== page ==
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6 Reasons Why Yakisugi is the Hottest Trend in Architecture

New trends in architecture don’t always revolve around new ideas, but occasionally nod to the past by bringing ancient techniques back to life with improved technology. A growing trend that is a perfect example of this is Yakisugi. In the Western world, Yakisugi is known as Shou Sugi Ban, which came into being as a term because of a misreading of the Japanese word 焼杉.

The practice of Yakisugi dates back to the 18th century, although some more primitive examples of the technique have been used since at least 700AD. This centuries-old Japanese technique being used by an increasing number of architects and designers, preserving timber by torching it with fire, cooling it, cleaning off any soot or burnt debris on the surface, and finally finishing the boards with an oil to create a beautiful textured, ebony finish.

Although you may consider fire to be an enemy of wood, only causing its degradation, Yakisugi actually enhances durability and is a natural means of preserving wood without chemicals, paints and other surface treatments.

As a current trend in modern architecture you can expect Yakisugi to be seen in both exterior and interior settings, even being used on furniture and decor. However, where Yakisugi really shines is as exterior siding or interior wall accents. Despite being a very old method of treating wood, it is flexible enough to look stunning in both modern and rustic settings.

Here are 6 reasons why these beautiful dark walls will continue to be a growing trend in today’s architectural design.

Natural Durability Means Yakisugi is Appropriate for Exteriors

Originally Yakisugi was used on the exterior of Japanese buildings and it’s actively used in both exterior and interior design applications. Ironically it is the damage that is done by the fire charring that actually strengthens and makes Yakisugi a great choice for homes or buildings.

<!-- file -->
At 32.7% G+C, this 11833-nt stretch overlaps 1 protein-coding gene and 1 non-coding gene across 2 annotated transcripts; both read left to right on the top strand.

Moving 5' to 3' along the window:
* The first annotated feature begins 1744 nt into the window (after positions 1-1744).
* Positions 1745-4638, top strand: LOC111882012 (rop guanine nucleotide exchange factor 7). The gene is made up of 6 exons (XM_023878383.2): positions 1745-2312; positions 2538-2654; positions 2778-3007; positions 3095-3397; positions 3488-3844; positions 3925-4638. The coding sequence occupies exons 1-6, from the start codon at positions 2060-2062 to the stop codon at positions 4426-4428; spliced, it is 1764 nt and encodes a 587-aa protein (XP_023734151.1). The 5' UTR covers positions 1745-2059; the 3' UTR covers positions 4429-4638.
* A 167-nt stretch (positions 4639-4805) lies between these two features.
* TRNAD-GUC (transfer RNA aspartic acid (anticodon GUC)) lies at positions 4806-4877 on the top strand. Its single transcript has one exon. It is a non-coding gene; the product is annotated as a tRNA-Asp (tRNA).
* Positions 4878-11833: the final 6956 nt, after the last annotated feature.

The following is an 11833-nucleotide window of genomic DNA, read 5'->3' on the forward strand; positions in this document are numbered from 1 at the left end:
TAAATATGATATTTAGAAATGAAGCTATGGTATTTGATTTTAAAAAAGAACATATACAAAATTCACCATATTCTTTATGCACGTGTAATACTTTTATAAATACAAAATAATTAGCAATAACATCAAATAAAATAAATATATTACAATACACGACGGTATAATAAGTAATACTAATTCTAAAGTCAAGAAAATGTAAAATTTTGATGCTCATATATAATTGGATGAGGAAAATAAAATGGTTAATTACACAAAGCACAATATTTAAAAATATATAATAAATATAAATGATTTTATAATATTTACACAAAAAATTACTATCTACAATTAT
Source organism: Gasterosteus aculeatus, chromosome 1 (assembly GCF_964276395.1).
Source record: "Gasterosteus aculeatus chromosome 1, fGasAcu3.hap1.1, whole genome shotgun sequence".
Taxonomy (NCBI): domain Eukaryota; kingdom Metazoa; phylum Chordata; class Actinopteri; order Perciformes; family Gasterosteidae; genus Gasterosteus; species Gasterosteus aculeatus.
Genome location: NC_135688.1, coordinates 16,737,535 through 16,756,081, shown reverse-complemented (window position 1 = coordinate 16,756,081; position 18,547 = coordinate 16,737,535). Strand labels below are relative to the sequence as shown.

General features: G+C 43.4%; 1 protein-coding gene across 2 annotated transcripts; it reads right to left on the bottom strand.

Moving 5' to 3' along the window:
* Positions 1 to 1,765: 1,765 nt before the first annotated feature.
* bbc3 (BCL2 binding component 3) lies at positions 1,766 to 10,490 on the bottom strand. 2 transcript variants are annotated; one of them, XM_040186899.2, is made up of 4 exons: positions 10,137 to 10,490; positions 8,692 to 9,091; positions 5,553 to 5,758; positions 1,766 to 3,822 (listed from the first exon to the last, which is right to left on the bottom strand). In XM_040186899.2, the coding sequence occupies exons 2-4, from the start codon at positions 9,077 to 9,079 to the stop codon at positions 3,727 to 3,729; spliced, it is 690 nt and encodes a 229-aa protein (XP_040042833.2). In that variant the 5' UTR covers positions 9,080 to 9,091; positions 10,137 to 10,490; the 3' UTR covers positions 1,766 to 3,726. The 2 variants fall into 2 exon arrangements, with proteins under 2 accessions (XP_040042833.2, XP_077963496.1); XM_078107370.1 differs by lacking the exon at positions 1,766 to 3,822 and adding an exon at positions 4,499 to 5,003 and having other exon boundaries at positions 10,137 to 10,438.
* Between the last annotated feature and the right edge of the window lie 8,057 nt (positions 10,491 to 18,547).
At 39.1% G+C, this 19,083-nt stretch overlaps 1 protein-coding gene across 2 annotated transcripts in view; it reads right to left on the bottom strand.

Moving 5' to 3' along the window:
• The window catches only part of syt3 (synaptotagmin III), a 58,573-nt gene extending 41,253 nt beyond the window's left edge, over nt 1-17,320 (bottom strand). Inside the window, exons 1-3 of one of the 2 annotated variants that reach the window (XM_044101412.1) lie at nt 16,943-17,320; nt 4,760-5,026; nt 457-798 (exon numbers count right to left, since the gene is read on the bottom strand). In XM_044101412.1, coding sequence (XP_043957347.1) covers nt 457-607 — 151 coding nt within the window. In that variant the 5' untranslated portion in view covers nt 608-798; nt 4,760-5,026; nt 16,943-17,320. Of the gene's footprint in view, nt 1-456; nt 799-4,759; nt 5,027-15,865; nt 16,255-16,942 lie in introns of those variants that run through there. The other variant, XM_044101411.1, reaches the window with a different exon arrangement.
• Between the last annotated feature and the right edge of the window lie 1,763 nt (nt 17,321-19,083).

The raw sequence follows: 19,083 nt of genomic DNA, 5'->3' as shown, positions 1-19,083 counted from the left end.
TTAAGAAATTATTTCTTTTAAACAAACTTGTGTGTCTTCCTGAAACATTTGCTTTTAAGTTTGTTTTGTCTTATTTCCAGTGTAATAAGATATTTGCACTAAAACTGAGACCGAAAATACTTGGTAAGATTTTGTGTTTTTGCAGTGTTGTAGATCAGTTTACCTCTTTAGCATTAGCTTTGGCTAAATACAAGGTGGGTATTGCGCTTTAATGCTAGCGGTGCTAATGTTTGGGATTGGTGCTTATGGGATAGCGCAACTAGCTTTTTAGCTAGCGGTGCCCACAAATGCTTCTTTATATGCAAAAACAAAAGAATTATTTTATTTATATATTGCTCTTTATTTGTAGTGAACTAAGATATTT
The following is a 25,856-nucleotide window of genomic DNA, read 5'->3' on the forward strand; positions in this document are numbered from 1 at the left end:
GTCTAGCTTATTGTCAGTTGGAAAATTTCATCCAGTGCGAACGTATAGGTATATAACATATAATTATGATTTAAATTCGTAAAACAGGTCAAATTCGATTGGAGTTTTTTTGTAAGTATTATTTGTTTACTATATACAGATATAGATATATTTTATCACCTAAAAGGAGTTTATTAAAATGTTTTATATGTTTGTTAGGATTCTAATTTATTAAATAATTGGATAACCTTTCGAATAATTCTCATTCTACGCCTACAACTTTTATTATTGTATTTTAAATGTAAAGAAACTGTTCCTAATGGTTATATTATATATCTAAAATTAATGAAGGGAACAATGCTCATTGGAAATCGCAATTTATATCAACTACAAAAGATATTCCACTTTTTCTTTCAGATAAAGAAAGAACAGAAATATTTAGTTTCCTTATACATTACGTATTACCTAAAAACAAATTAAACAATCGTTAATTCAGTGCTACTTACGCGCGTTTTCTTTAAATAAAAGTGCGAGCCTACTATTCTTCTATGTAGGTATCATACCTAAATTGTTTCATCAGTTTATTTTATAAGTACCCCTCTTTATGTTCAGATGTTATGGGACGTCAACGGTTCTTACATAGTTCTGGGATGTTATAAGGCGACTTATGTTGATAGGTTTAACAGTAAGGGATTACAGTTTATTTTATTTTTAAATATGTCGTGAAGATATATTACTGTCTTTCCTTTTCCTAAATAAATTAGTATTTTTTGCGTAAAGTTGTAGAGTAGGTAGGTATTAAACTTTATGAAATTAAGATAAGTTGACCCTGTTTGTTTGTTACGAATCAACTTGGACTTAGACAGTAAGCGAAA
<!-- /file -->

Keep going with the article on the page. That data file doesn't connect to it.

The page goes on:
When fire is applied to wood boards, the burning process creates a thin layer of carbon on the wood surface, which is what we see as burnt wood. This carbon layer protects the interior wood in very much the same way that stains or sealants would. Yakisugi siding is very low maintenance and naturally resistant to insect as well as moisture damage. These benefits are made even more apparent when Yakisugi is used to enhance modified wood boards, which already are more dense, durable and long-lasting than many other wood types and species.

The Yakisugi process is environmentally friendly and doesn’t contribute to harmful pollution. There are no chemicals present in this siding to potentially leach into the environment and it’s entirely safe for homes with children. Yakisugi is a sustainable means of naturally protecting exterior siding and once its lifespan has been reached, can be recycled or disposed of without any concern of harming the environment, like one might have when disposing of treated wood.

Yakisugi is an Excellent Alternative to Black Stains or Paints

Going for a bold look is easily done with black or other dark-toned surface treatments, such as stains and paints. Depending on the route you go you may still be able to see some of the underlying wood grain, however many times painting or staining wood masks the beauty of the natural grain. Another downside of using these types of surface treatments is that they require maintenance, regular reapplication and may contain harmful ingredients.

The green movement is steadily growing in the world of architecture and building design, with more and more people looking for natural, safe means of achieving the same looks. Yakisugi allows you to get a beautiful dark finish for your project, without having to rely on toxic surface treatments that can be harmful to the people and environment around it.